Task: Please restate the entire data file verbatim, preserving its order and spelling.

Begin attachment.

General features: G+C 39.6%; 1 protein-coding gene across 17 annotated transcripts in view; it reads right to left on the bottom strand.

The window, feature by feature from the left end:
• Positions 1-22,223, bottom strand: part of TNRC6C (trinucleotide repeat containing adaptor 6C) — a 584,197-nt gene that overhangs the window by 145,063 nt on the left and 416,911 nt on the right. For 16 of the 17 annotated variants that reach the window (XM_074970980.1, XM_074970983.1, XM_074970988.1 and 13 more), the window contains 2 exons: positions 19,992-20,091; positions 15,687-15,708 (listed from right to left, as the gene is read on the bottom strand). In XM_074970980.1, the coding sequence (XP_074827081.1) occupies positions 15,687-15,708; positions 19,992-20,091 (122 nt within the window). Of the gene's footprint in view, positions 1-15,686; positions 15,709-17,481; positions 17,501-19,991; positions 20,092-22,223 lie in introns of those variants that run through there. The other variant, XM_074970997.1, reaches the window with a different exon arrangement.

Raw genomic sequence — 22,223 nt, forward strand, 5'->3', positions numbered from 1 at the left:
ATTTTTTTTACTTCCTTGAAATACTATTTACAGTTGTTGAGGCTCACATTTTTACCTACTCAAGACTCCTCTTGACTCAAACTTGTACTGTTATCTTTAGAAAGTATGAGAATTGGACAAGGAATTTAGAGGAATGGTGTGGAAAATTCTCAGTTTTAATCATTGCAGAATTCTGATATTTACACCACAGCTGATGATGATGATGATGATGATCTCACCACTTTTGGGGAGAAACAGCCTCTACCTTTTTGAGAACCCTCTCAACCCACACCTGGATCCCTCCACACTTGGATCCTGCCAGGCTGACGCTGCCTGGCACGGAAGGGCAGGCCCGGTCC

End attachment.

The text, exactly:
General features: G+C 39.6%; 1 protein-coding gene across 17 annotated transcripts in view; it reads right to left on the bottom strand.

The window, feature by feature from the left end:
• Positions 1-22,223, bottom strand: part of TNRC6C (trinucleotide repeat containing adaptor 6C) — a 584,197-nt gene that overhangs the window by 145,063 nt on the left and 416,911 nt on the right. For 16 of the 17 annotated variants that reach the window (XM_074970980.1, XM_074970983.1, XM_074970988.1 and 13 more), the window contains 2 exons: positions 19,992-20,091; positions 15,687-15,708 (listed from right to left, as the gene is read on the bottom strand). In XM_074970980.1, the coding sequence (XP_074827081.1) occupies positions 15,687-15,708; positions 19,992-20,091 (122 nt within the window). Of the gene's footprint in view, positions 1-15,686; positions 15,709-17,481; positions 17,501-19,991; positions 20,092-22,223 lie in introns of those variants that run through there. The other variant, XM_074970997.1, reaches the window with a different exon arrangement.

Raw genomic sequence — 22,223 nt, forward strand, 5'->3', positions numbered from 1 at the left:
ATTTTTTTTACTTCCTTGAAATACTATTTACAGTTGTTGAGGCTCACATTTTTACCTACTCAAGACTCCTCTTGACTCAAACTTGTACTGTTATCTTTAGAAAGTATGAGAATTGGACAAGGAATTTAGAGGAATGGTGTGGAAAATTCTCAGTTTTAATCATTGCAGAATTCTGATATTTACACCACAGCTGATGATGATGATGATGATGATCTCACCACTTTTGGGGAGAAACAGCCTCTACCTTTTTGAGAACCCTCTCAACCCACACCTGGATCCCTCCACACTTGGATCCTGCCAGGCTGACGCTGCCTGGCACGGAAGGGCAGGCCCGGTCC